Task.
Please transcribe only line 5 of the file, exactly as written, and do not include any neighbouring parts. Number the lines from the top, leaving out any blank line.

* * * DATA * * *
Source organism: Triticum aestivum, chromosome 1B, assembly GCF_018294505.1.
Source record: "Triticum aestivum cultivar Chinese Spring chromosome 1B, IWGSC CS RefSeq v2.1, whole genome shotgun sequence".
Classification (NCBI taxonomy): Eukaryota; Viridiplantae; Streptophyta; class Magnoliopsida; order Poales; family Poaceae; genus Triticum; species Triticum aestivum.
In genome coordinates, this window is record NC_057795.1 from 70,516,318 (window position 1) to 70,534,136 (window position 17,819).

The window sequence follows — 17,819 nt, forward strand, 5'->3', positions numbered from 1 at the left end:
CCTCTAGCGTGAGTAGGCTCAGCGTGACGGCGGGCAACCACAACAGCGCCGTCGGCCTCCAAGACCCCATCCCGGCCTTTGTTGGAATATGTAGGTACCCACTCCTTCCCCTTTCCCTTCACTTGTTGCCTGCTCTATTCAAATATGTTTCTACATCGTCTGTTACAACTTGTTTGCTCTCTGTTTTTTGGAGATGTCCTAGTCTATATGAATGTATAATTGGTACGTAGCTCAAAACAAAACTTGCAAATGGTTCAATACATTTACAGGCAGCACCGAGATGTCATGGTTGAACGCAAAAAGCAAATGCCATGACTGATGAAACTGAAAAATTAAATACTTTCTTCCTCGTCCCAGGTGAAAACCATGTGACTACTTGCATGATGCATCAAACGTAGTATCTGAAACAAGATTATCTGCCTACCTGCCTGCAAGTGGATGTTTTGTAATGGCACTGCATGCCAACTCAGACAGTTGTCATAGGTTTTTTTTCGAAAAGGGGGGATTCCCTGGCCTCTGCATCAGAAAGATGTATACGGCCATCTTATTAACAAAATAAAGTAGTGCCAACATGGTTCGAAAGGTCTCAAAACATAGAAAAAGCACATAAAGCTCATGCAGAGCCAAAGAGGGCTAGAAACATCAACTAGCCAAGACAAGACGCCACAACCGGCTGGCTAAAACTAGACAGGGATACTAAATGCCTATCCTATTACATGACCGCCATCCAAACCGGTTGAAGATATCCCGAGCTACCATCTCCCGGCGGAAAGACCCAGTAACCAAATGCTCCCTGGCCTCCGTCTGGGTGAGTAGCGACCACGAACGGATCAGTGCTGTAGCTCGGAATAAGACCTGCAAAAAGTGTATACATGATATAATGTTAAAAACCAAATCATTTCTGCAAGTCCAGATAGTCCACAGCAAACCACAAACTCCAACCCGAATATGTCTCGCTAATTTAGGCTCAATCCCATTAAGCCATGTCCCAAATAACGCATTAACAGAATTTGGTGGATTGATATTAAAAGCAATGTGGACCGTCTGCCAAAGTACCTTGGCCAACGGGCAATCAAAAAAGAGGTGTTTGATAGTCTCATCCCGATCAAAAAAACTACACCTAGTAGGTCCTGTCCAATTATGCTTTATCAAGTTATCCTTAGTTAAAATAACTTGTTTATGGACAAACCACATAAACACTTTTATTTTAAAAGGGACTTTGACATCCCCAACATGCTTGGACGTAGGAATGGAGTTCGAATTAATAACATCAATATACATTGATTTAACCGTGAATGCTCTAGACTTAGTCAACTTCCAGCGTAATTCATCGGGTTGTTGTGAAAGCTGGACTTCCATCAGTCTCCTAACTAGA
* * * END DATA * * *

The window sequence follows — 17,819 nt, forward strand, 5'->3', positions numbered from 1 at the left end: